Zinc deficiency:Hedgehog activation

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  • Published: May 1, 2015
  • Author: David Bradley
  • Channels: NMR Knowledge Base
thumbnail image: Zinc deficiency:Hedgehog activation

Cancer connection

Zinc Inhibits Hedgehog Autoprocessing: Linking Zinc Deficiency with Hedgehog Activation

Zinc deficiency, which is associated with various cancers, can lead to activation of the "Hedgehog" (Hh) signalling pathway, according to evidence arising from studies that involved solution NMR spectroscopy.

"Hedgehog is critical to normal development, but in adults the pathway, if reactivated, may lead to uncontrolled cell growth and proliferation in cancer,” explains Chunyu Wang, who is associate professor in Biological Sciences at the Rensselaer Polytechnic Institute (RPI) in Troy, New York, USA. "Our paper suggests a link between zinc deficiency and activation of the Hedgehog pathway in many diseases where zinc deficiency and Hedgehog activation co-exist."

Writing in the Journal of Biological Chemistry, Wang and his colleagues Jian Xie, Leo Wan and Brigitte Arduini, together with Brian Callahan's team at Binghamton University and others have demonstrated that zinc inhibits the activation of the Hedgehog signalling pathway by binding to the autoprocessing domain of the precursor protein that converts the precursor to the active Hedgehog ligand.

Critical hedgehog

The Hedgehog pathway is critical to the regulation of cell growth and development and helps generate the bilateral symmetry apparent in the body plans of animals as the embryo grows into a foetus. It is implicated in the development of many cancers - e.g. prostate, lung, ovarian - and as such has been the focus of pharmaceutical companies for many years. One particular critical step that launches Hedgehog signalling, involves the Hedgehog precursor protein dividing, or self-cleaving, into two parts: the Hedgehog ligand that is responsible for signalling, and a catalytic, or autoprocessing, domain that was responsible for the self-cleavage in the first place. No external factors are required for this autoprocessing reaction to take place.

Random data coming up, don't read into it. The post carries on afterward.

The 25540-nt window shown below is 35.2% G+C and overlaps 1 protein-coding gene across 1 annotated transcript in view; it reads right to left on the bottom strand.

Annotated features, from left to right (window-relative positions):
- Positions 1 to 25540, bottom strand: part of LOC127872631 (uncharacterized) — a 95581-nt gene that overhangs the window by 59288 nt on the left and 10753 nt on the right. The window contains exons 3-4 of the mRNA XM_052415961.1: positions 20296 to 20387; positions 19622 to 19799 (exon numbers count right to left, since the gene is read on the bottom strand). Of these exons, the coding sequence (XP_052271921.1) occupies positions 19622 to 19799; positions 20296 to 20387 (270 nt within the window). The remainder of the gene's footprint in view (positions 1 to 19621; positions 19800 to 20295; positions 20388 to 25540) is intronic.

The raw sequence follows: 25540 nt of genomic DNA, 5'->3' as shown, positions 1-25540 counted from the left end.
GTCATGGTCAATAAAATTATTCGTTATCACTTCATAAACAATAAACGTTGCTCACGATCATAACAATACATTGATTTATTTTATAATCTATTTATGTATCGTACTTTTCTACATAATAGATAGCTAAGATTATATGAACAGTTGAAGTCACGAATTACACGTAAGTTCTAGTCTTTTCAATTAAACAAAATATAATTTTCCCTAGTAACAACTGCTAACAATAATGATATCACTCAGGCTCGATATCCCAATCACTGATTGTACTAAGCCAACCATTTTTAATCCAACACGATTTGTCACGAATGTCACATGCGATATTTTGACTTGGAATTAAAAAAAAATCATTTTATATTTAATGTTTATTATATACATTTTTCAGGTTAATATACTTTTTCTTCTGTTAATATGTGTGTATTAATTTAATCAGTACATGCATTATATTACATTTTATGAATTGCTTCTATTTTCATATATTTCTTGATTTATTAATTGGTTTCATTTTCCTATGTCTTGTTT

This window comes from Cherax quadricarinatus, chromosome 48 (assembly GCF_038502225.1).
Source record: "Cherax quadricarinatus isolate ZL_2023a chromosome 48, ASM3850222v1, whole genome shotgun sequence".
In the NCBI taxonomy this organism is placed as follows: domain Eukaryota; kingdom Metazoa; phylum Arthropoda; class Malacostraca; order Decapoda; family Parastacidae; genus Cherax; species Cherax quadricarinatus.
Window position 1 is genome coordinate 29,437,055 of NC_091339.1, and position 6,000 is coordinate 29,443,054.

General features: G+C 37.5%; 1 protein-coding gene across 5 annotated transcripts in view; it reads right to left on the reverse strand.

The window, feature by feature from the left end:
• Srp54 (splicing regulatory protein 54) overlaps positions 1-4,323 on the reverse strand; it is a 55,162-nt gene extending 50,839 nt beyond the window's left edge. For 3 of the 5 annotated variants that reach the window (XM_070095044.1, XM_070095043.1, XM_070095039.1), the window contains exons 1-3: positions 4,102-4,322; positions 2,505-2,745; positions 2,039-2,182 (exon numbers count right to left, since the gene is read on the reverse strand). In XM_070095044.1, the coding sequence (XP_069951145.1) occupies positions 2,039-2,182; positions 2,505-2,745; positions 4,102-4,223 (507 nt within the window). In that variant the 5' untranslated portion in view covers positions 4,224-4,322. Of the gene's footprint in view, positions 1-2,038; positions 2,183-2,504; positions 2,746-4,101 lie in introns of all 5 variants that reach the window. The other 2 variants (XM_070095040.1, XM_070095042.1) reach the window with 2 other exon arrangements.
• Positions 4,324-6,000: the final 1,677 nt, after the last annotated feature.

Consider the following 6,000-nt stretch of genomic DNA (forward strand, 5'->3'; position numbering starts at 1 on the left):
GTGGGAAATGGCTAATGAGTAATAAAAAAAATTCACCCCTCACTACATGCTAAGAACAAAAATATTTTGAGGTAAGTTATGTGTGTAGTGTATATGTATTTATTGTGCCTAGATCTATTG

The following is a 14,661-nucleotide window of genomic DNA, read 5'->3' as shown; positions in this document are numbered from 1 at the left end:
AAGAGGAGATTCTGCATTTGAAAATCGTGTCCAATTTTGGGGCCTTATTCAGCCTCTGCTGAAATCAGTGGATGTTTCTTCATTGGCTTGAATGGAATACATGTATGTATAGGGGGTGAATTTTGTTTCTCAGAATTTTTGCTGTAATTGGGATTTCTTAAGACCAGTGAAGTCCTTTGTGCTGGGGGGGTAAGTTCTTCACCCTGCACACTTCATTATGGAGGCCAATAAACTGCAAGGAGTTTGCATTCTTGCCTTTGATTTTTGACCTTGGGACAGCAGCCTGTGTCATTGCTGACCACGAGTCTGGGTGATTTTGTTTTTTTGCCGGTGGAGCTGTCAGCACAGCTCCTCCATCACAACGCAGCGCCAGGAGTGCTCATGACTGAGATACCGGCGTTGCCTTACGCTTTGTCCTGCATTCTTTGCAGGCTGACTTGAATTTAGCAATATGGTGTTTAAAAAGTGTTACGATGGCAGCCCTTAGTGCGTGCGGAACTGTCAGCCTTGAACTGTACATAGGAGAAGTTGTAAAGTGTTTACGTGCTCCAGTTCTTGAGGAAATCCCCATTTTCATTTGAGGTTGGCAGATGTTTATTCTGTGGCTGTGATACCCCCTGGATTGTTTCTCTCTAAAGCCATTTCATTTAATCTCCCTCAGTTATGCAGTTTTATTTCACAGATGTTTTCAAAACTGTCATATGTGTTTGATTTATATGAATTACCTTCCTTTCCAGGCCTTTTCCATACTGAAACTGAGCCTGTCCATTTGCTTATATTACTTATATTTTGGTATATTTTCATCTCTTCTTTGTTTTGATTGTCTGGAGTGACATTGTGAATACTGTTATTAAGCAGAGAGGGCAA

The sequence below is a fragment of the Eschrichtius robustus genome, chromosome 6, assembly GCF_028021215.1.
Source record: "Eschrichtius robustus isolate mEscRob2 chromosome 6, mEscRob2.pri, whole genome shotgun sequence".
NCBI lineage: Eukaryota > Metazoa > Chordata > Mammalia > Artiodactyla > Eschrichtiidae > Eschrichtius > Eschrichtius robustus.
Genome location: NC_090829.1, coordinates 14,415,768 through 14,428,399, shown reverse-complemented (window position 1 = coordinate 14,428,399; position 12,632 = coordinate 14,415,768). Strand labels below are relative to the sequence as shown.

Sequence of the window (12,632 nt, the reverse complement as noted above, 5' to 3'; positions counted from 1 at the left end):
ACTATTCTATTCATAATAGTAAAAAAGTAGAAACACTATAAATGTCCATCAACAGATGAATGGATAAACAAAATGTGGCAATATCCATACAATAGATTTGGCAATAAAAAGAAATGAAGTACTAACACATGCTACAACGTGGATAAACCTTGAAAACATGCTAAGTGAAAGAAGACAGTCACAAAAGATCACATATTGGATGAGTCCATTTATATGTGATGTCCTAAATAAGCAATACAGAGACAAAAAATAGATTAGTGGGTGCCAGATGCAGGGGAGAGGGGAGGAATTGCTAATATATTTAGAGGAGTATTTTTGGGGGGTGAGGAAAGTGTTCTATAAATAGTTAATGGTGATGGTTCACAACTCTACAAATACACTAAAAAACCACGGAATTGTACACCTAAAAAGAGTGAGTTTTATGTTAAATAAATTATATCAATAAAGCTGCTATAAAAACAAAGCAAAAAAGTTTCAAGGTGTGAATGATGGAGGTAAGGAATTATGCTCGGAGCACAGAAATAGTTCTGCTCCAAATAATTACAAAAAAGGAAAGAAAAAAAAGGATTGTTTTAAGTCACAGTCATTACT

Researchers have demonstrated that the presence of zinc ions leads to inhibition of self cleavage as they bind to the catalytic site. Zinc deficiency has previously been shown to correlate with the emergence of autism and the development of several cancers. For instance, one of the hallmarks of prostate cancer is zinc deficiency in prostate tissue. However, the precise connection between a lack of zinc and the development of disease was not fully understood. The new work offers a molecular underpinning to the disease processes.

Zinc deficiency

"Normally, in adults, zinc will inhibit the production of the Hedgehog ligand, and therefore inhibit the Hedgehog pathway," explains Wang. "But, if there is a zinc deficiency, the pathway can be activated due to enhanced production of Hedgehog ligand. We show that zinc inhibits this autoprocessing reaction from the precursor to the ligand, providing an additional mechanism of how zinc deficiency may promote cancer development. This is something that nobody else has shown before. Zinc and Hedgehog are essential and extremely versatile biomolecules; linking these two will have profound implications for normal physiology and disease."

The study involved the in vitro and cell culture investigation of star-shaped brain cells known as astrocytes. Solution NMR spectroscopy revealed details of the zinc interaction with the Hedgehog autoprocessing domain and to show which specific amino acids within the protein are involved in binding to zinc ions.

Related Links

J Biol Chem 2015, online: "Zinc Inhibits Hedgehog Autoprocessing: Linking Zinc Deficiency with Hedgehog Activation"

Article by David Bradley

The views represented in this article are solely those of the author and do not necessarily represent those of John Wiley and Sons, Ltd.

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